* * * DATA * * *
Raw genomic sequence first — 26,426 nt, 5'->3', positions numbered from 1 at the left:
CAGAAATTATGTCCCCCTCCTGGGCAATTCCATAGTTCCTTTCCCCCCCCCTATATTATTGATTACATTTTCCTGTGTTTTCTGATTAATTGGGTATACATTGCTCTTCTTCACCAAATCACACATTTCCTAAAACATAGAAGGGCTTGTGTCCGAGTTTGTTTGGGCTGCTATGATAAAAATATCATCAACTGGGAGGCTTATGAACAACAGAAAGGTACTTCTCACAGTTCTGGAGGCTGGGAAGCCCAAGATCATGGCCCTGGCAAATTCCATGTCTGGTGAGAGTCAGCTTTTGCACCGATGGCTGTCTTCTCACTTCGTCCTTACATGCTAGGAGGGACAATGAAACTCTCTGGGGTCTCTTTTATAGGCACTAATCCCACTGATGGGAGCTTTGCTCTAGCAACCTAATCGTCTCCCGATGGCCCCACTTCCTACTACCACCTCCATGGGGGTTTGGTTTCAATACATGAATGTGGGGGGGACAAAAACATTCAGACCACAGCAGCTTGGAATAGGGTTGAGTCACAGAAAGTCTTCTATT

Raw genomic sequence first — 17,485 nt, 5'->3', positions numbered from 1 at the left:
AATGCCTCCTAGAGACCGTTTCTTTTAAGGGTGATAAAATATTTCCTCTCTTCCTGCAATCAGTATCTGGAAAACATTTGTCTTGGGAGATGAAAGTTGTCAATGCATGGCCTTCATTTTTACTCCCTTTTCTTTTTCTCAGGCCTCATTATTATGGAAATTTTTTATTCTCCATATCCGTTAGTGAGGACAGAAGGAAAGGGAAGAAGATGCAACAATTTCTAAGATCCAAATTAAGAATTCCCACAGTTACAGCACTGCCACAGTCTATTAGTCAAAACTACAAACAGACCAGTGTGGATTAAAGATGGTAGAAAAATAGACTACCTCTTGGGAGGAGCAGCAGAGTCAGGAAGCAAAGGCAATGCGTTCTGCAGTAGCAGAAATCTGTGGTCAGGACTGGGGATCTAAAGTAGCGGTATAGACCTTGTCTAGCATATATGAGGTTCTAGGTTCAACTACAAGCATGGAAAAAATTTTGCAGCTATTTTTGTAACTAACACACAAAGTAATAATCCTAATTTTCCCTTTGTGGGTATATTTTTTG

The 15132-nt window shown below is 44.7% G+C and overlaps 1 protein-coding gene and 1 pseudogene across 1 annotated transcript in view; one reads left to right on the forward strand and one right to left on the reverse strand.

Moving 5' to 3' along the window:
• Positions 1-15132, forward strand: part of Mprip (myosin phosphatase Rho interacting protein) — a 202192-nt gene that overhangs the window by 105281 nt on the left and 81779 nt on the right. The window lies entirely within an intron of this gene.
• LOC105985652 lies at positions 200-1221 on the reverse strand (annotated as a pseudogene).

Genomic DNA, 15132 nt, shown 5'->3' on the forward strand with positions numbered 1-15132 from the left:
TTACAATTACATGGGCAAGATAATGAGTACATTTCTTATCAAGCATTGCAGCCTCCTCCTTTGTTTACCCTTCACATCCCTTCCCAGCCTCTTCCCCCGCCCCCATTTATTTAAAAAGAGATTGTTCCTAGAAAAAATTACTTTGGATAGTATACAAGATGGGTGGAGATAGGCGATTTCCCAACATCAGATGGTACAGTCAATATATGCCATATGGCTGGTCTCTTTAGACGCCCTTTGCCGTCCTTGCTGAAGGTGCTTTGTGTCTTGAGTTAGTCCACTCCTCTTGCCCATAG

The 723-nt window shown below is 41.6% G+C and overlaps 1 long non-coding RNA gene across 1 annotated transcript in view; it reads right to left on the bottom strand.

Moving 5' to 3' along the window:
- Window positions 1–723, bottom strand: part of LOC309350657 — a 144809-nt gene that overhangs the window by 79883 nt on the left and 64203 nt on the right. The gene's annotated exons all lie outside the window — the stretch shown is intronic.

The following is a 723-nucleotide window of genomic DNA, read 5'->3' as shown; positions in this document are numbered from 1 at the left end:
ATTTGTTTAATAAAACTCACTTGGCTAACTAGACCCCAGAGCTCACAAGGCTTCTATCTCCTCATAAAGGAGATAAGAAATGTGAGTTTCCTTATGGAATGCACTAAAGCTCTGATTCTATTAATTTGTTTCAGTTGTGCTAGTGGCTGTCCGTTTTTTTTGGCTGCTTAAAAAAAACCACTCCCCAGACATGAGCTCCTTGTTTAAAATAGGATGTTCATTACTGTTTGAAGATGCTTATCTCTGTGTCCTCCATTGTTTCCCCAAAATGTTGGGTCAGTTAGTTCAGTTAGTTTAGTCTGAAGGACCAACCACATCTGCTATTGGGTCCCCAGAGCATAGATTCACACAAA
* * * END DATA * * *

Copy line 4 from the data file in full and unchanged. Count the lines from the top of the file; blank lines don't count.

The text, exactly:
AATGCCTCCTAGAGACCGTTTCTTTTAAGGGTGATAAAATATTTCCTCTCTTCCTGCAATCAGTATCTGGAAAACATTTGTCTTGGGAGATGAAAGTTGTCAATGCATGGCCTTCATTTTTACTCCCTTTTCTTTTTCTCAGGCCTCATTATTATGGAAATTTTTTATTCTCCATATCCGTTAGTGAGGACAGAAGGAAAGGGAAGAAGATGCAACAATTTCTAAGATCCAAATTAAGAATTCCCACAGTTACAGCACTGCCACAGTCTATTAGTCAAAACTACAAACAGACCAGTGTGGATTAAAGATGGTAGAAAAATAGACTACCTCTTGGGAGGAGCAGCAGAGTCAGGAAGCAAAGGCAATGCGTTCTGCAGTAGCAGAAATCTGTGGTCAGGACTGGGGATCTAAAGTAGCGGTATAGACCTTGTCTAGCATATATGAGGTTCTAGGTTCAACTACAAGCATGGAAAAAATTTTGCAGCTATTTTTGTAACTAACACACAAAGTAATAATCCTAATTTTCCCTTTGTGGGTATATTTTTTG